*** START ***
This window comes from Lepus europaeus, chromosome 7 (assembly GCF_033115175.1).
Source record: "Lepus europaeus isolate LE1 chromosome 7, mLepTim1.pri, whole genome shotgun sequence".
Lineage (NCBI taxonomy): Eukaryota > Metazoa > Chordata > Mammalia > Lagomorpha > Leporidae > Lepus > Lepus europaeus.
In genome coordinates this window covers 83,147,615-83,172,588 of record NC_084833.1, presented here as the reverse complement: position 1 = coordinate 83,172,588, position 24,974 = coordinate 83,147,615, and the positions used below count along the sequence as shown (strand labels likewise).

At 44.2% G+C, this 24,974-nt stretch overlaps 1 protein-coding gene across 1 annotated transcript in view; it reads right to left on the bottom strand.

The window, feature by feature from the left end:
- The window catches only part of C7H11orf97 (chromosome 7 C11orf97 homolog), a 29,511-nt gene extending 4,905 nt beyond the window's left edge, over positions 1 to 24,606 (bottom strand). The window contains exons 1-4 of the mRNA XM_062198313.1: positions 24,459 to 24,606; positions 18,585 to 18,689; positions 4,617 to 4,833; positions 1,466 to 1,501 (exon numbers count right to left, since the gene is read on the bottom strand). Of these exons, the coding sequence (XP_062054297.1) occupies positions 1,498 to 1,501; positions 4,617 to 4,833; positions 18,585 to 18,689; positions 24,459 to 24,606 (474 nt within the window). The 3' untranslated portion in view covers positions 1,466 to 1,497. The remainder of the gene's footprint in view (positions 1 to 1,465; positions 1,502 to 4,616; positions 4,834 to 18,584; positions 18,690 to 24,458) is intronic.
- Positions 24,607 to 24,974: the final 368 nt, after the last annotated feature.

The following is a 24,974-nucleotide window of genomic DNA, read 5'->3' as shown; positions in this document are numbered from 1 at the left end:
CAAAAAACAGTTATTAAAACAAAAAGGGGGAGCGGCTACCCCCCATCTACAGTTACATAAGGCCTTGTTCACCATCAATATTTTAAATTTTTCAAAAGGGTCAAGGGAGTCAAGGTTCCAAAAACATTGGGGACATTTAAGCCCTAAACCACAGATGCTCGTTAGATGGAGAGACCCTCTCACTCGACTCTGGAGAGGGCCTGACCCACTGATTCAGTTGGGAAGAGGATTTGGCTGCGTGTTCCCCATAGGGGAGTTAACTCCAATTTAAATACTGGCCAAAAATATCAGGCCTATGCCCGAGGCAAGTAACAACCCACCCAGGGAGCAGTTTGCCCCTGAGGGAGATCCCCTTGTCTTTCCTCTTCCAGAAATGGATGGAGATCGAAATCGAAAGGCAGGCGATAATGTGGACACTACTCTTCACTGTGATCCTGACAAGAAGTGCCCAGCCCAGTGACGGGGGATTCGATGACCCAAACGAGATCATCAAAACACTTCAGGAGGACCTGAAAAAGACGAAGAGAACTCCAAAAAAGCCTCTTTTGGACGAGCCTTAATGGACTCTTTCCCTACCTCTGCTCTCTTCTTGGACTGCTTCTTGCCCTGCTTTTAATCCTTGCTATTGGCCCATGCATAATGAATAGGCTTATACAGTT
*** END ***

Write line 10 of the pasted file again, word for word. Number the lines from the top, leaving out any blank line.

CAAAAAACAGTTATTAAAACAAAAAGGGGGAGCGGCTACCCCCCATCTACAGTTACATAAGGCCTTGTTCACCATCAATATTTTAAATTTTTCAAAAGGGTCAAGGGAGTCAAGGTTCCAAAAACATTGGGGACATTTAAGCCCTAAACCACAGATGCTCGTTAGATGGAGAGACCCTCTCACTCGACTCTGGAGAGGGCCTGACCCACTGATTCAGTTGGGAAGAGGATTTGGCTGCGTGTTCCCCATAGGGGAGTTAACTCCAATTTAAATACTGGCCAAAAATATCAGGCCTATGCCCGAGGCAAGTAACAACCCACCCAGGGAGCAGTTTGCCCCTGAGGGAGATCCCCTTGTCTTTCCTCTTCCAGAAATGGATGGAGATCGAAATCGAAAGGCAGGCGATAATGTGGACACTACTCTTCACTGTGATCCTGACAAGAAGTGCCCAGCCCAGTGACGGGGGATTCGATGACCCAAACGAGATCATCAAAACACTTCAGGAGGACCTGAAAAAGACGAAGAGAACTCCAAAAAAGCCTCTTTTGGACGAGCCTTAATGGACTCTTTCCCTACCTCTGCTCTCTTCTTGGACTGCTTCTTGCCCTGCTTTTAATCCTTGCTATTGGCCCATGCATAATGAATAGGCTTATACAGTT